Spec. Chris McCann
2nd Brigade Combat Team Journalist
As 2nd Brigade Combat Team prepares to deploy, many changes will occur.
Family readiness groups will make extra efforts to keep everyone aware of changes, celebrations will take place, and many unit buildings will close.
One change will occur at 2nd Brigade Support Troops Battalion Dining Facility, which will close June 30. The 2nd Brigade dining facility will transition to a civilian workforce, freeing Soldiers who work there to go on block leave before the deployment to Iraq, said Chief Warrant Officer 2 Shawn Lashbrook.
Soldiers and civilians prepared a festive meal in celebration Friday at 2nd BCT DFAC, with two huge steamship rounds slow roasted all night and sliced fresh to order. Lobster tails and crab legs also were on the menu, as well as baked potatoes, fresh fruit, fresh pastries and other delectables.
Soldiers and families alike came to the DFAC to enjoy lunch and to meet with representatives from the virtual FRG system as well as FRG members selling deployment and brigade-related items.
Amy Berard sells “Remember Me” dolls – person-shaped pillows with a deployed Soldier’s photo on them. She custom-makes the dolls from photos, allowing anyone, especially children of deployed Soldiers, to hug “mommy” or “daddy” anytime.
Several of the FRGs had unit T-shirts, and one table held a stack of cotton throws with battalion logos of 2nd BCT.
Child and Youth Services had representatives on site to tell parents about child care options on post, and Army Family Team Building and National Military Family Association representatives were available to speak with those who will be left behind when the brigade deploys.
Carrie Tate-Meyer, 2nd FRG assistant, was on hand to help Soldiers and family members.
“This is the kickoff to let family members know that we’re gearing up for deployment,” Tate-Meyer said. “Also, this is the opportunity for the DFAC to host Soldiers and family members to come out and eat.”
Col. Michael Kershaw, 2nd BCT commander, also took time to speak with Soldiers and family members, explaining that while Soldiers get a lot of information at work, it’s sometimes tougher for family members to get the whole story.
“What you see here today is extending that information to everybody,” Kershaw said. “It’s a time for families to get out and spend some time with friends.”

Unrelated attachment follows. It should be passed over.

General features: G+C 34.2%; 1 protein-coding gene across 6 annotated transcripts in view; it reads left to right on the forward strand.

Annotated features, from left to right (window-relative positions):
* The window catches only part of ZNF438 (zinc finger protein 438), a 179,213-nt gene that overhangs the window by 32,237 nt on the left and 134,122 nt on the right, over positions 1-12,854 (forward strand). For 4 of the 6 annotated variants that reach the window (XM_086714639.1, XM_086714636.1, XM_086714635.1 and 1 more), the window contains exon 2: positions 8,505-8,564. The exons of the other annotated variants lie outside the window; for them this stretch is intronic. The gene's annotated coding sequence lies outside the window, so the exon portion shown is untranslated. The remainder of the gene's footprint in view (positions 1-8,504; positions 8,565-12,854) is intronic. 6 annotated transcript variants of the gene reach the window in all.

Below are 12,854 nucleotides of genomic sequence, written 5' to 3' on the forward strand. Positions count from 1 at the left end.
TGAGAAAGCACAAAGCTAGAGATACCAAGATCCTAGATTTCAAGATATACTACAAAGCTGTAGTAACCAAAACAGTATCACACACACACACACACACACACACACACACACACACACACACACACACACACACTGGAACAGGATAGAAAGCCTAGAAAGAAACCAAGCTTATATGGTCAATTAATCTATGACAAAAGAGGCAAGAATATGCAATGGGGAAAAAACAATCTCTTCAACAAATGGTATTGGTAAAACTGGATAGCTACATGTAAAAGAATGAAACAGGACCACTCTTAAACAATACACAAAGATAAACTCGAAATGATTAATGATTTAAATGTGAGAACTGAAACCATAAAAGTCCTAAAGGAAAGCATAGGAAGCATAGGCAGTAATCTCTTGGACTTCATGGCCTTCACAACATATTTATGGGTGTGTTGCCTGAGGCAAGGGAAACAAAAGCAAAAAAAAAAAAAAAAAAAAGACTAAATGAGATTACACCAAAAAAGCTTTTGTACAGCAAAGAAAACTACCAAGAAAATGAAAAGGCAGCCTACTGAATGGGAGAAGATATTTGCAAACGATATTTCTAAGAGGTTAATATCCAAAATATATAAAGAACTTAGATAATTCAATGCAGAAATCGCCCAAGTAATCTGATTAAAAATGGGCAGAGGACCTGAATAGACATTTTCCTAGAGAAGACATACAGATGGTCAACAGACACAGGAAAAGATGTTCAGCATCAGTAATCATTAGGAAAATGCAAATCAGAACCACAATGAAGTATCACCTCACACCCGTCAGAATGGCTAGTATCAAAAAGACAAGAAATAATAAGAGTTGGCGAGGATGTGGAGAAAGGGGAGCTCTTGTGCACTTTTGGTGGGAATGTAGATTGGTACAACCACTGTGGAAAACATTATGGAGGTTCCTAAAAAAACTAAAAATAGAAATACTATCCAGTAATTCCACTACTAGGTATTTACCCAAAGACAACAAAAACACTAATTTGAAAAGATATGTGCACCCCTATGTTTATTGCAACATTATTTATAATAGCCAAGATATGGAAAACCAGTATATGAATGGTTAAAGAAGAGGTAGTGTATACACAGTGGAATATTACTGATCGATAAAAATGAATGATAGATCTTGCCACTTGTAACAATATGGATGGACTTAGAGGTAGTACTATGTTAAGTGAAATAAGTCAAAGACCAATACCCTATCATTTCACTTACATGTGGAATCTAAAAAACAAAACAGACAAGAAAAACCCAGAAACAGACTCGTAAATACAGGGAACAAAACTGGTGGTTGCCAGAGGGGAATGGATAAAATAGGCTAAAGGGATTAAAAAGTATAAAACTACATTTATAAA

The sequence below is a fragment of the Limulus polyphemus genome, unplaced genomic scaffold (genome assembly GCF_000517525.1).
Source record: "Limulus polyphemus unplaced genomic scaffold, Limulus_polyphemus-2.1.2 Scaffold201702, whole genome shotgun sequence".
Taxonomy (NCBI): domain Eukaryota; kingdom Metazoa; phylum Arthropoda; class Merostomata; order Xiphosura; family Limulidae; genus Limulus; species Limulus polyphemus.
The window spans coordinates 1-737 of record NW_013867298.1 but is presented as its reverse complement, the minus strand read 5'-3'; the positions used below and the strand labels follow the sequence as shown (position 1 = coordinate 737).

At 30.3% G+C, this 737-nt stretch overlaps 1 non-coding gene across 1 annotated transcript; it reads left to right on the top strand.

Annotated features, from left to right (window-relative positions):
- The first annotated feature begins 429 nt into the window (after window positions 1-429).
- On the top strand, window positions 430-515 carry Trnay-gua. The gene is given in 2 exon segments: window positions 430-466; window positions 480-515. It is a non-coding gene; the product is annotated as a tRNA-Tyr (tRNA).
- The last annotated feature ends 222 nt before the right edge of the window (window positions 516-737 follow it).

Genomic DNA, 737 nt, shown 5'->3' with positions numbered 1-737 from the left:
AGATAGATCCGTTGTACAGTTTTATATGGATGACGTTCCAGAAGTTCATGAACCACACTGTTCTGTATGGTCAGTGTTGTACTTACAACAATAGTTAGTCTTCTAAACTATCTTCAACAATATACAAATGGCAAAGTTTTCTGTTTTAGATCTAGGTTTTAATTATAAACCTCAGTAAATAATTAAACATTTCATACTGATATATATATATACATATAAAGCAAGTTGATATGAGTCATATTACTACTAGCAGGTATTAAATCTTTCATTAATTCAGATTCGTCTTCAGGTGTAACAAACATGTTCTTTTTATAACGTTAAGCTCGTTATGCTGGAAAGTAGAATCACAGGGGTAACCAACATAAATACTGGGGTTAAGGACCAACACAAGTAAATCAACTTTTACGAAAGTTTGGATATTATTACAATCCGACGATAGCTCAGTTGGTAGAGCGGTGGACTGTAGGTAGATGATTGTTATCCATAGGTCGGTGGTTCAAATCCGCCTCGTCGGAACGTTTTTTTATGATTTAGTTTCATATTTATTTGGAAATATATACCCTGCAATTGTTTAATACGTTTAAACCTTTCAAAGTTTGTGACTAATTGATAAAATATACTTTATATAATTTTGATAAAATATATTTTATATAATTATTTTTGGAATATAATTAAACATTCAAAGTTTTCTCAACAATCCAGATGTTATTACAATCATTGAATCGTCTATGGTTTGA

Kershaw also touched on the fact that while FRGs are often thought of as primarily a way for couples to stay in touch, they’re not the only ones who can use the groups.
“The Army has set up a system so Soldiers can communicate,” he said, noting that in addition to FRG-run programs like videoconferencing, telephone and Internet access are available in theater for Soldiers to keep in touch with their parents and other family members, no matter where they are.
Tate-Meyer also mentioned the communication opportunities, which are often routed through the virtual FRG.
“Whenever the Soldier or family member is interested in finding information, it’s just a mouse-click away,” she said, noting the virtual FRG provides, for example, mailing addresses, and Operation READY and unit information.
“I’m very excited; it’s an opportunity to reach out to those extended family members who are looking for information about their Soldier and what they’re doing,” she said.
Capt. Chip Potter, Headquarters and Headquarters Company, 2nd BCT commander, ate lunch with his wife Tanya at the DFAC, and commented on the importance of group gatherings like this event.
“It’s to integrate the families before we deploy, allow them to spend a little more time with us and see some of the tools and props that can tie them into the FRG.”
“It’s absolutely critical (that spouses communicate),” he said. “If spouses don’t stick together, they have no support channel, no one to turn to, they’re isolated.”
Isolation certainly wasn’t the order of the day; many Soldiers had family members present to enjoy the food and camaraderie.
The 2nd BCT is scheduled to deploy in late summer.